09 September 2007

Recent Screening Notes: Mann, Kwan, Bertolucci

Strategic Air Command (1955)
Fans of the Anthony Mann-James Stewart Westerns will likely be disappointed with this patriotic follow-up. Purportedly Stewart himself cooked up this Technicolor, Vistavision tribute to SAC and sold Paramount on the idea. The result is leaden White Elephant effort that retains none of the graphic, abrasive ease that came so naturally to Mann in Winchester ’73. Stewart plays ‘Dutch’ Holland, an air force veteran who finds his post-war prosperity playing third base for the St. Louis cardinals. His wife, June Allyson, is alarmed and puzzled when air force brass call up and cajole Stewart back into the service. There’s no war on, she protests. The rest of the picture is a retrograde exercise in demonstrating that wives say the silliest things and often, as they’re so delicate and trusting, don’t understand that absence of combat actually represents a grave threat to national prosperity. Close your mouth and shut your lyin’ eyes.

Fidelity to Cold War facts circumscribes the dramatic scope of Strategic Air Command. Since Mann and Stewart can’t well bomb Moscow for a rousing climax, they must make invigorating hay out of practice runs and war games and the like. And yet the steadfast patriotic impulse behind the picture ruins these set-pieces: even the wing of an airborne B-36 catching fire can’t faze our stoical Stewart, who calmly suppresses hysteria throughout. Later, upon reuniting with Allyson and glimpsing his newborn daughter for the first time, he proclaims a model of the B-47 to be the most beautiful thing he’s ever seen. It’s an expression of priorities that rhymes perfectly with an earlier scene in which Stewart expresses innocent surprise when Allyson reminds him that she can only become pregnant when he’s on the ground. Strategic Air Command subjugates with received innocence any structure (biological or narrative) that threatens its propagandistic aims. As such, the supporting characters do little more than spout civilian objections to peacetime military build-up, only to have them handily mocked or set aside. Ford’s Wings of Eagles, somewhat similar in its ambition to present the domestic price of a military career, remains superior in every respect.

Rouge (1987)
Stanley Kwan’s breakthrough film Rouge remains a beguiling work some twenty years after its release. Rouge, a star-crossed love story produced by Jackie Chan, is conceivably a crowd-pleaser, though I suspect that it could not succeed as well as it does without that popular framework. The love story at the center comes across as pretty standard stuff—during the 1930s, a glamorous prostitute, Fleur (Anita Mui), falls in love with a client, Chan (Leslie Cheung); they wish to marry but his parents would never approve of such a union; the lovers agree to a suicide pact. Some fifty years later, the ghost of Fleur returns to Hong Kong looking for the ghost of Chan. She meets a yuppie couple who put her up for a few days while she waits. After several failed connections she begins to suspect that Chan reneged on their pact. Fifty years of waiting for a soul mate give way to rueful melancholy.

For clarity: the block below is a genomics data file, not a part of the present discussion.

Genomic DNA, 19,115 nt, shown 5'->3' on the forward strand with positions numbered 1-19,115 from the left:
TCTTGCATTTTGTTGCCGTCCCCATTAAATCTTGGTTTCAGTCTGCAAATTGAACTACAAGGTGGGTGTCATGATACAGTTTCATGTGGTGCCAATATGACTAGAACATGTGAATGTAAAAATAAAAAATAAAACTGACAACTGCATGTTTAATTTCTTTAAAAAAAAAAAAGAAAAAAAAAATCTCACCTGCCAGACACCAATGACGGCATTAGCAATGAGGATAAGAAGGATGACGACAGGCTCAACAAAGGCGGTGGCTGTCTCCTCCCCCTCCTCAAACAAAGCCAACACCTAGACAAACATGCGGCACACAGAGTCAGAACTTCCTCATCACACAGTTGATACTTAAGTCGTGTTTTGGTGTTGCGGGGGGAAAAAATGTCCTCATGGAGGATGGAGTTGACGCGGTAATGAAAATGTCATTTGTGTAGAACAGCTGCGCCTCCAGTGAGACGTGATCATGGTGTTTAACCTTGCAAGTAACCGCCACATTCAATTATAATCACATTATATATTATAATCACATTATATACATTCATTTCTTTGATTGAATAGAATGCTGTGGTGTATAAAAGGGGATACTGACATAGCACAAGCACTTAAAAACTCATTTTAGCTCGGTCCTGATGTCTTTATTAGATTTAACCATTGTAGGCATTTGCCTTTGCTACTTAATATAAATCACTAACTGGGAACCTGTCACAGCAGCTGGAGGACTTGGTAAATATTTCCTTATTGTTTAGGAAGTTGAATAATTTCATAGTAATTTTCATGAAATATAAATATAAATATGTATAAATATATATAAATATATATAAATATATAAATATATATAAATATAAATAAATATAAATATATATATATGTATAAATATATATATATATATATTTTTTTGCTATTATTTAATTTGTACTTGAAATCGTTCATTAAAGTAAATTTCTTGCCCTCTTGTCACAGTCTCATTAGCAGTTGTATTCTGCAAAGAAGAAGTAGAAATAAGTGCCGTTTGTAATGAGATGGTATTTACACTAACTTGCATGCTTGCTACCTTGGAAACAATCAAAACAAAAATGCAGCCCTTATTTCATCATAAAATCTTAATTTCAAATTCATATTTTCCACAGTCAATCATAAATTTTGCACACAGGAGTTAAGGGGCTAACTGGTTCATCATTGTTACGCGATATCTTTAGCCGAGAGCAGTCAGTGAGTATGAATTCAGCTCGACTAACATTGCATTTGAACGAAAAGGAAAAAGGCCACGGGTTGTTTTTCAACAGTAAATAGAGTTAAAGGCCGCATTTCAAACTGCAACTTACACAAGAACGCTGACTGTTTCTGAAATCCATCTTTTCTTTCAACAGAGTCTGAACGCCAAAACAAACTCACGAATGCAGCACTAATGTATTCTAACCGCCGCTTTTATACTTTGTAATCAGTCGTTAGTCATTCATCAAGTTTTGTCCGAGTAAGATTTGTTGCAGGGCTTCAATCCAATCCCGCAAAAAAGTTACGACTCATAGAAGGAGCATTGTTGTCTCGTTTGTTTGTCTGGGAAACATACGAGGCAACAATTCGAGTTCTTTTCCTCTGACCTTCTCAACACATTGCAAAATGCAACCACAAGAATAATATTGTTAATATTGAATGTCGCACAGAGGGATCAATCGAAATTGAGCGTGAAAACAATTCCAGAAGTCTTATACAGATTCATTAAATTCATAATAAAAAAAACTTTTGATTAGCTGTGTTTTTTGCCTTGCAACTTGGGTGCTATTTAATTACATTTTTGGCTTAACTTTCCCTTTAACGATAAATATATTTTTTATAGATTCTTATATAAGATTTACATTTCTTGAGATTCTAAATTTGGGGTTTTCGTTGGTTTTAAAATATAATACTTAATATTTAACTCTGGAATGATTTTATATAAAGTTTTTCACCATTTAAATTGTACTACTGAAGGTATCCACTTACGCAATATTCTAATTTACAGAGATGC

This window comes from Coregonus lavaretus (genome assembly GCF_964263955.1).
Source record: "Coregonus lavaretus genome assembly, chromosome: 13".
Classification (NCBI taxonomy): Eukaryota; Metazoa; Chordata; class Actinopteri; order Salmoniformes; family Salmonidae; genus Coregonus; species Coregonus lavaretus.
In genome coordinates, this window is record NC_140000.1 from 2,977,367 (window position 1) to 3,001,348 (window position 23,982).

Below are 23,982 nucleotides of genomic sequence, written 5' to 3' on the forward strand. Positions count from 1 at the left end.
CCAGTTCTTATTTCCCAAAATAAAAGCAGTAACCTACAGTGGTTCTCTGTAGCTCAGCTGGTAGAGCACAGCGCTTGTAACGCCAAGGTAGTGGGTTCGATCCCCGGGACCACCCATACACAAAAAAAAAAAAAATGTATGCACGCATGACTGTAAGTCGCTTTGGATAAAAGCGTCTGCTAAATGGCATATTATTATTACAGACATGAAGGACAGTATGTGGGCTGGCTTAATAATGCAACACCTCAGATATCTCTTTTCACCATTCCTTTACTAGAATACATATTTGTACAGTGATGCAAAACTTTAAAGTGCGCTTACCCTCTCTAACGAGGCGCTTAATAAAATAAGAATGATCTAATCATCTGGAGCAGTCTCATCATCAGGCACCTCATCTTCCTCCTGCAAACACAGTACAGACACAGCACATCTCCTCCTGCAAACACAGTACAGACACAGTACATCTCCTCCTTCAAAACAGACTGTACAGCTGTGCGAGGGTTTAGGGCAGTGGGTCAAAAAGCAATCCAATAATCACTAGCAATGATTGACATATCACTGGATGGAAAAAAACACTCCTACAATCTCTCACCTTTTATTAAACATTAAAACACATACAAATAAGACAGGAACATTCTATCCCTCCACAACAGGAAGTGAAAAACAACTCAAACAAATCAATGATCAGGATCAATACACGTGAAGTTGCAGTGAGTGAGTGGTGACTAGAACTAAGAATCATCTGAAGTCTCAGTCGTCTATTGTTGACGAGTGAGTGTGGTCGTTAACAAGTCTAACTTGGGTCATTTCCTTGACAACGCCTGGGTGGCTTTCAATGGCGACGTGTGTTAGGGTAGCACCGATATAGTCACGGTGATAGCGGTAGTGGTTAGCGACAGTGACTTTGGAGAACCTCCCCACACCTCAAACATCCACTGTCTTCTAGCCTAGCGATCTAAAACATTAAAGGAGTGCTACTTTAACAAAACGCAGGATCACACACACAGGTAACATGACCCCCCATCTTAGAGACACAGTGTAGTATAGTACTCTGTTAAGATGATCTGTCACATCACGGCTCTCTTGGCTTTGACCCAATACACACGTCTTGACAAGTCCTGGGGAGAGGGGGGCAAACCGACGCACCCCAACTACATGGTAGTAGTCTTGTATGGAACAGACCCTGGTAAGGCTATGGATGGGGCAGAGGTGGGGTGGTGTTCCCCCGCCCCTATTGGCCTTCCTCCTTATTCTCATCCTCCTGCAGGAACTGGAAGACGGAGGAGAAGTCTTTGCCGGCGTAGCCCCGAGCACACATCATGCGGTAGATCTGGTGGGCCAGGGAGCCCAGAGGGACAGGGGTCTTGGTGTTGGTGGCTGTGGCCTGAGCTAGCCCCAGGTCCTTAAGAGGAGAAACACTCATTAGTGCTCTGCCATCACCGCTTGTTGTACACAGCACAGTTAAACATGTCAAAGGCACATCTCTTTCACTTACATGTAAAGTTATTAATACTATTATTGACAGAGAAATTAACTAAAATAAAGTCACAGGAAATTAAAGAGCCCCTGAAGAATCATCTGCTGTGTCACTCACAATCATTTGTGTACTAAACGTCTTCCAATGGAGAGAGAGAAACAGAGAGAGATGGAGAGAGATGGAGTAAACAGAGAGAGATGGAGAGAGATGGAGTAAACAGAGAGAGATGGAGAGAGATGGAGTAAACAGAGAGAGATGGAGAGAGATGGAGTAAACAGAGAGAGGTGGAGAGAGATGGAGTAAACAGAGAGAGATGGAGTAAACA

The love story at the center of Rouge is a slight thing, a standard-issue forbidden romance. Its obstacles never feel particular to this couple or to their period. Yet the film’s generality accounts for a large part of its effect. This is not because the romantic sketch is universal or because it’s mounted scrupulously enough to breathe new life into the material. Instead, Rouge curiously positions the central romance as a nostalgic product—not a real artifact of the past, but instead a token of our impoverished conception of it. Fleur looks out of place in the present, amidst neon advertisements and other emblems of a perplexing global culture. Kwan poses her glamour against the chintzy surfaces of 1987 Hong Kong but never suggests that a retreat into the past could resolve the alienation of his characters. It’s a long, sincere sigh about how much sexier and mysterious the past can seem to contemporary eyes. Kwan doesn’t belittle that impulse, but he doesn’t let it pass without interrogation either. The yuppie couple of 1987 (the Hong Kong cousins of Albert Brooks and Julie Hagerty in Lost in America) share a healthier, flabbier, and ultimately more honest relationship than Fleur and Chan, but such an observation does little to blunt their sense of inadequacy, living in the shadow of a past more imagined than experienced.

Kwan assayed a more mature exploration of these themes in his 1992 masterpiece Actress but Rouge works in its own right as the logical conclusion to the expectations established by its own brand of popular entertainment. Both films, incidentally, work as interesting companion pieces to Resnais’s attempts to resurrect the emotional immediacy of unfashionable theater pieces.

The Conformist (1970)
Bernardo Bertolucci’s famous art house thriller reminds me somewhat of a lesser Makhmalbaf effort like Once Upon a Time, Cinema in its tendency to emphasize ornate and oppressive prettiness over nearly everything else. Vittorio Storaro’s impressive photography oscillates between nouvelle vague eccentricity and a more classical and rigorous brand of ravishment, but the mode throughout suggests a detached exercise in style. Much like Schindler’s List, actually, in its desire to condemn fascism as a political impulse but redeem it as a source of stylish chic, The Conformist is a film divided against itself, perhaps deliberately so. Homosexuality serves as the locus of political complacency, though there’s something here for bigots and gays alike: Trintignant commits his crimes and it’s left up to us to decide whether latent homosexuality or the societal pressures to repress it made him do it.

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